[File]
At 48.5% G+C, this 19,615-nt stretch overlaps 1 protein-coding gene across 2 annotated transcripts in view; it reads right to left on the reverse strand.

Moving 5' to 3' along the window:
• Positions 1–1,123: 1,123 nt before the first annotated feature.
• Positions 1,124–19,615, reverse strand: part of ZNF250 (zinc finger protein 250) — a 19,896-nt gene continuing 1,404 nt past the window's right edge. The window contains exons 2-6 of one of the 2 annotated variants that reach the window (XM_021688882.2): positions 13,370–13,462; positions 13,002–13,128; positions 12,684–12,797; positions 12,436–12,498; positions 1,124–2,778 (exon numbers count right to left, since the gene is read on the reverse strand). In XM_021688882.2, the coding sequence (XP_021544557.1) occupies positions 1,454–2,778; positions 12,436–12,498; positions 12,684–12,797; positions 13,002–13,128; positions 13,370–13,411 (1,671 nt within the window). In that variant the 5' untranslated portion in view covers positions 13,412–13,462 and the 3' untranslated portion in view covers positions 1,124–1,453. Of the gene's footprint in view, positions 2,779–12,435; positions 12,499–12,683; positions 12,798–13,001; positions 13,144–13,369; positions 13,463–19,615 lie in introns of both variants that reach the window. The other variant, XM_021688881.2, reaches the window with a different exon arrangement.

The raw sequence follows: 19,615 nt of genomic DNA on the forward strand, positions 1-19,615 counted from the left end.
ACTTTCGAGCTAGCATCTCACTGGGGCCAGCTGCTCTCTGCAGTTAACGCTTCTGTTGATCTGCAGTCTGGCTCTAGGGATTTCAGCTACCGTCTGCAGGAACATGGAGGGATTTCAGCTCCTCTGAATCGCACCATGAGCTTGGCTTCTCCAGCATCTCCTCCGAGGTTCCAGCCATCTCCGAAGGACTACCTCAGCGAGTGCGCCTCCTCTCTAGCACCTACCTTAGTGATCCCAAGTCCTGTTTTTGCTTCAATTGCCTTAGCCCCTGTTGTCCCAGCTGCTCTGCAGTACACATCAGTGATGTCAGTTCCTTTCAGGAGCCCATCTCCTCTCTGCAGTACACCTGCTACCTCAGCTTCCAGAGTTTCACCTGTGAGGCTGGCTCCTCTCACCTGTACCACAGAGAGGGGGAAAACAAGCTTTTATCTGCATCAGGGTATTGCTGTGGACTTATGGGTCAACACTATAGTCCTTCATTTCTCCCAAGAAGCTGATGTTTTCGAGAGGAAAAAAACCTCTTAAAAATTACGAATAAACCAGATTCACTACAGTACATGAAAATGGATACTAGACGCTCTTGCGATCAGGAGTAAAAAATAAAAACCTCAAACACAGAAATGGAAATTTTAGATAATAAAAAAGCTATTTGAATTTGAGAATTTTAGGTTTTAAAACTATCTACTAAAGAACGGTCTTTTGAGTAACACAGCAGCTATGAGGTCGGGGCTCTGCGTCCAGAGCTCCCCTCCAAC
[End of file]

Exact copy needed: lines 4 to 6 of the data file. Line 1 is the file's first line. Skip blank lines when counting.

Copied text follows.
• Positions 1,124–19,615, reverse strand: part of ZNF250 (zinc finger protein 250) — a 19,896-nt gene continuing 1,404 nt past the window's right edge. The window contains exons 2-6 of one of the 2 annotated variants that reach the window (XM_021688882.2): positions 13,370–13,462; positions 13,002–13,128; positions 12,684–12,797; positions 12,436–12,498; positions 1,124–2,778 (exon numbers count right to left, since the gene is read on the reverse strand). In XM_021688882.2, the coding sequence (XP_021544557.1) occupies positions 1,454–2,778; positions 12,436–12,498; positions 12,684–12,797; positions 13,002–13,128; positions 13,370–13,411 (1,671 nt within the window). In that variant the 5' untranslated portion in view covers positions 13,412–13,462 and the 3' untranslated portion in view covers positions 1,124–1,453. Of the gene's footprint in view, positions 2,779–12,435; positions 12,499–12,683; positions 12,798–13,001; positions 13,144–13,369; positions 13,463–19,615 lie in introns of both variants that reach the window. The other variant, XM_021688881.2, reaches the window with a different exon arrangement.

The raw sequence follows: 19,615 nt of genomic DNA on the forward strand, positions 1-19,615 counted from the left end.
ACTTTCGAGCTAGCATCTCACTGGGGCCAGCTGCTCTCTGCAGTTAACGCTTCTGTTGATCTGCAGTCTGGCTCTAGGGATTTCAGCTACCGTCTGCAGGAACATGGAGGGATTTCAGCTCCTCTGAATCGCACCATGAGCTTGGCTTCTCCAGCATCTCCTCCGAGGTTCCAGCCATCTCCGAAGGACTACCTCAGCGAGTGCGCCTCCTCTCTAGCACCTACCTTAGTGATCCCAAGTCCTGTTTTTGCTTCAATTGCCTTAGCCCCTGTTGTCCCAGCTGCTCTGCAGTACACATCAGTGATGTCAGTTCCTTTCAGGAGCCCATCTCCTCTCTGCAGTACACCTGCTACCTCAGCTTCCAGAGTTTCACCTGTGAGGCTGGCTCCTCTCACCTGTACCACAGAGAGGGGGAAAACAAGCTTTTATCTGCATCAGGGTATTGCTGTGGACTTATGGGTCAACACTATAGTCCTTCATTTCTCCCAAGAAGCTGATGTTTTCGAGAGGAAAAAAACCTCTTAAAAATTACGAATAAACCAGATTCACTACAGTACATGAAAATGGATACTAGACGCTCTTGCGATCAGGAGTAAAAAATAAAAACCTCAAACACAGAAATGGAAATTTTAGATAATAAAAAAGCTATTTGAATTTGAGAATTTTAGGTTTTAAAACTATCTACTAAAGAACGGTCTTTTGAGTAACACAGCAGCTATGAGGTCGGGGCTCTGCGTCCAGAGCTCCCCTCCAAC